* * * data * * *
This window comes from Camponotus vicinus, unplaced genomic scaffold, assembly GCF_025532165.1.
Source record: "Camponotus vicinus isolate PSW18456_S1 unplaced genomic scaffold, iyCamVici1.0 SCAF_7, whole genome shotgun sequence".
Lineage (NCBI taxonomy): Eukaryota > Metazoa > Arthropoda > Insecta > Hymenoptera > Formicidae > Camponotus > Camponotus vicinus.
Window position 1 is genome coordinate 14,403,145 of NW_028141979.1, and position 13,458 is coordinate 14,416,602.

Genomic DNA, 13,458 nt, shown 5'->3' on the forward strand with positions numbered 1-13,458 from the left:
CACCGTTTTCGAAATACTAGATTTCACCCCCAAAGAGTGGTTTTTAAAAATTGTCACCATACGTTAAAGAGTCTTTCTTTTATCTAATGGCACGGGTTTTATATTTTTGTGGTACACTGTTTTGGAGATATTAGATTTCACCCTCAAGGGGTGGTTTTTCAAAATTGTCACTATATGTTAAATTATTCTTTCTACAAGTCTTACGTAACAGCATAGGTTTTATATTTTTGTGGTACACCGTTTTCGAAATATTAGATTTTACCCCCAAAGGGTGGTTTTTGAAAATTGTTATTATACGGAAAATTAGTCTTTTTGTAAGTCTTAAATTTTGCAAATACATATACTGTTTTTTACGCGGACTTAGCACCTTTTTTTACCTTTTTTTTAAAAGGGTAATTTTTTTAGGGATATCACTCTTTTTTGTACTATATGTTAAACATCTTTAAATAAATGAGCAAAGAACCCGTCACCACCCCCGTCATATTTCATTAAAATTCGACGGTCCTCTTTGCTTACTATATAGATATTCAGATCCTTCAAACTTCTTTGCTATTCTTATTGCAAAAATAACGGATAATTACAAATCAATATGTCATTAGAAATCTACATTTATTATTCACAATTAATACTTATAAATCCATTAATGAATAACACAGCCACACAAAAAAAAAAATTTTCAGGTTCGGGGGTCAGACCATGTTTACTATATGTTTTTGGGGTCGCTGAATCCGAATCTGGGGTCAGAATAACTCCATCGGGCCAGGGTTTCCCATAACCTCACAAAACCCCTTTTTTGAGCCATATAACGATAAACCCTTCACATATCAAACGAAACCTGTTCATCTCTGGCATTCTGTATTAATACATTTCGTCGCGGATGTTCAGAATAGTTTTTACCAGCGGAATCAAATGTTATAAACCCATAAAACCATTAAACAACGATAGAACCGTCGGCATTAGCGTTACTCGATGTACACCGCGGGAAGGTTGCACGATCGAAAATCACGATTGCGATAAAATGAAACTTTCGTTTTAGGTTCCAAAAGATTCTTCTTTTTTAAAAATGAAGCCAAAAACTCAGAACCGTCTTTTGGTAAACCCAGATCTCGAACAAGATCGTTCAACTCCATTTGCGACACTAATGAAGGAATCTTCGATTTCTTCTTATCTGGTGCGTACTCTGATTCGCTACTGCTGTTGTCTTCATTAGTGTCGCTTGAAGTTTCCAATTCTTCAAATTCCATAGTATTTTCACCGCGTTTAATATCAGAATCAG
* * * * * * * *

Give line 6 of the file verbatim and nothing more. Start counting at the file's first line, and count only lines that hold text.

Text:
CACCGTTTTCGAAATACTAGATTTCACCCCCAAAGAGTGGTTTTTAAAAATTGTCACCATACGTTAAAGAGTCTTTCTTTTATCTAATGGCACGGGTTTTATATTTTTGTGGTACACTGTTTTGGAGATATTAGATTTCACCCTCAAGGGGTGGTTTTTCAAAATTGTCACTATATGTTAAATTATTCTTTCTACAAGTCTTACGTAACAGCATAGGTTTTATATTTTTGTGGTACACCGTTTTCGAAATATTAGATTTTACCCCCAAAGGGTGGTTTTTGAAAATTGTTATTATACGGAAAATTAGTCTTTTTGTAAGTCTTAAATTTTGCAAATACATATACTGTTTTTTACGCGGACTTAGCACCTTTTTTTACCTTTTTTTTAAAAGGGTAATTTTTTTAGGGATATCACTCTTTTTTGTACTATATGTTAAACATCTTTAAATAAATGAGCAAAGAACCCGTCACCACCCCCGTCATATTTCATTAAAATTCGACGGTCCTCTTTGCTTACTATATAGATATTCAGATCCTTCAAACTTCTTTGCTATTCTTATTGCAAAAATAACGGATAATTACAAATCAATATGTCATTAGAAATCTACATTTATTATTCACAATTAATACTTATAAATCCATTAATGAATAACACAGCCACACAAAAAAAAAAATTTTCAGGTTCGGGGGTCAGACCATGTTTACTATATGTTTTTGGGGTCGCTGAATCCGAATCTGGGGTCAGAATAACTCCATCGGGCCAGGGTTTCCCATAACCTCACAAAACCCCTTTTTTGAGCCATATAACGATAAACCCTTCACATATCAAACGAAACCTGTTCATCTCTGGCATTCTGTATTAATACATTTCGTCGCGGATGTTCAGAATAGTTTTTACCAGCGGAATCAAATGTTATAAACCCATAAAACCATTAAACAACGATAGAACCGTCGGCATTAGCGTTACTCGATGTACACCGCGGGAAGGTTGCACGATCGAAAATCACGATTGCGATAAAATGAAACTTTCGTTTTAGGTTCCAAAAGATTCTTCTTTTTTAAAAATGAAGCCAAAAACTCAGAACCGTCTTTTGGTAAACCCAGATCTCGAACAAGATCGTTCAACTCCATTTGCGACACTAATGAAGGAATCTTCGATTTCTTCTTATCTGGTGCGTACTCTGATTCGCTACTGCTGTTGTCTTCATTAGTGTCGCTTGAAGTTTCCAATTCTTCAAATTCCATAGTATTTTCACCGCGTTTAATATCAGAATCAG